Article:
1 cup milk
1 cup buttermilk
1 cup hot sauce
2 cups self-rising flour
1/4 cup self-rising cornmeal
1 tablespoons coarse ground black pepper
3 tablespoons salt
2 pounds medium shrimp, peeled and deveined
Canola or vegetable oil, for frying


Preheat oil to 375 degrees F. I actually used a thermometer this time, because my oil was way too preheated and I ended up burning some of the shrimp. I'll show you later...

Next, I peeled the shrimp (tail and all) because it's easier with kids and my DH to just have them already peeled so when it's time to eat, Mommy can enjoy her dinner in peace... :) I drained them then laid them out on a paper towel and patted dry.

Line a baking tray with paper towels and set aside. In a shallow baking dish, whisk together milk, buttermilk and Texas Pete. Tip* If you don't have buttermilk, then pour a cup of milk in a measuring cup, then add a tablespoon of vinegar and let sit for 5 minutes. I prefer to use the real thing, so I usually have it in my fridge, but if I forget, I've used this and it worked fine.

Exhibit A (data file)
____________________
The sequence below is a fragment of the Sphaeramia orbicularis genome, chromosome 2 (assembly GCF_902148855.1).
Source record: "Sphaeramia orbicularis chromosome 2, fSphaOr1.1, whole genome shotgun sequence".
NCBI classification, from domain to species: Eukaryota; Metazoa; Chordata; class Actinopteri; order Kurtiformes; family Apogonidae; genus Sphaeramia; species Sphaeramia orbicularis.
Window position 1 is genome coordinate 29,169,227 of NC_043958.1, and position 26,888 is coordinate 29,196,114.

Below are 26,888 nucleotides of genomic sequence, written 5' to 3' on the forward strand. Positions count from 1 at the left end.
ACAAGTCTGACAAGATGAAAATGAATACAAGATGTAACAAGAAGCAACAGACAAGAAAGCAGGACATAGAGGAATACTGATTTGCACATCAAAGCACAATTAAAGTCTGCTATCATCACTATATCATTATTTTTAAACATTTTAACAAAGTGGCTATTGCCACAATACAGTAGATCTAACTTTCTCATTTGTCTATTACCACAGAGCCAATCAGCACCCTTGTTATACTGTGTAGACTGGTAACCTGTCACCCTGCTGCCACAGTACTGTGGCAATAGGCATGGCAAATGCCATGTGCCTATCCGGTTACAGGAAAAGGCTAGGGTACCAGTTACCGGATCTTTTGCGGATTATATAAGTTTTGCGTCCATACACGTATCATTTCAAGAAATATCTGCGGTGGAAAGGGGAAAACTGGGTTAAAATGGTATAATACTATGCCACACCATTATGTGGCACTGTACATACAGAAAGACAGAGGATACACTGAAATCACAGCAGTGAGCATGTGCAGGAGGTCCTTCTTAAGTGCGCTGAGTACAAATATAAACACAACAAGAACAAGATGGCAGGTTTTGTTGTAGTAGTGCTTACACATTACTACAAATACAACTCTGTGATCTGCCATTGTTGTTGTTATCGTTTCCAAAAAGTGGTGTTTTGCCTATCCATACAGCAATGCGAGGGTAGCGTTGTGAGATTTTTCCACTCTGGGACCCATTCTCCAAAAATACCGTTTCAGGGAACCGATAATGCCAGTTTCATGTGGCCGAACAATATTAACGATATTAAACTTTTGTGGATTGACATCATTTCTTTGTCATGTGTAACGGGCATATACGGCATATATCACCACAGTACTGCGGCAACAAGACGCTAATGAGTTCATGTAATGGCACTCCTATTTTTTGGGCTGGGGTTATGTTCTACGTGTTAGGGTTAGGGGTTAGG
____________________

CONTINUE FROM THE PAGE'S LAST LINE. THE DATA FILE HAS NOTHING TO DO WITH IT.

In a separate shallow baking dish, whisk together flour, cornmeal, pepper and salt. Make sure your shrimp are dry and dredge in the dry mixture first,

Then dip them in the wet mixture and finally the dry mixture again. Shake off excess between each dredging.

Deep-fry in batches, but do not overload the fryer. Fry for 2 minutes or until golden brown. Remove from oil with a slotted spoon and drain on the paper towel lined baking tray. So as I mentioned earlier, my oil was too hot. Here's what happened to my shrimp :( BUT, thermometer to the rescue! I lowered the heat, inserted the thermometer and just waited till the temperature got back to 275 degrees Fahrenheit. Then it only takes 2 minutes. I actually love to make shrimp on a weeknight because it's such a quick cooking meal. I will usually have some broccoli steaming as I'm prepping and cooking and I fry up some hushpuppies in the same oil as the shrimp.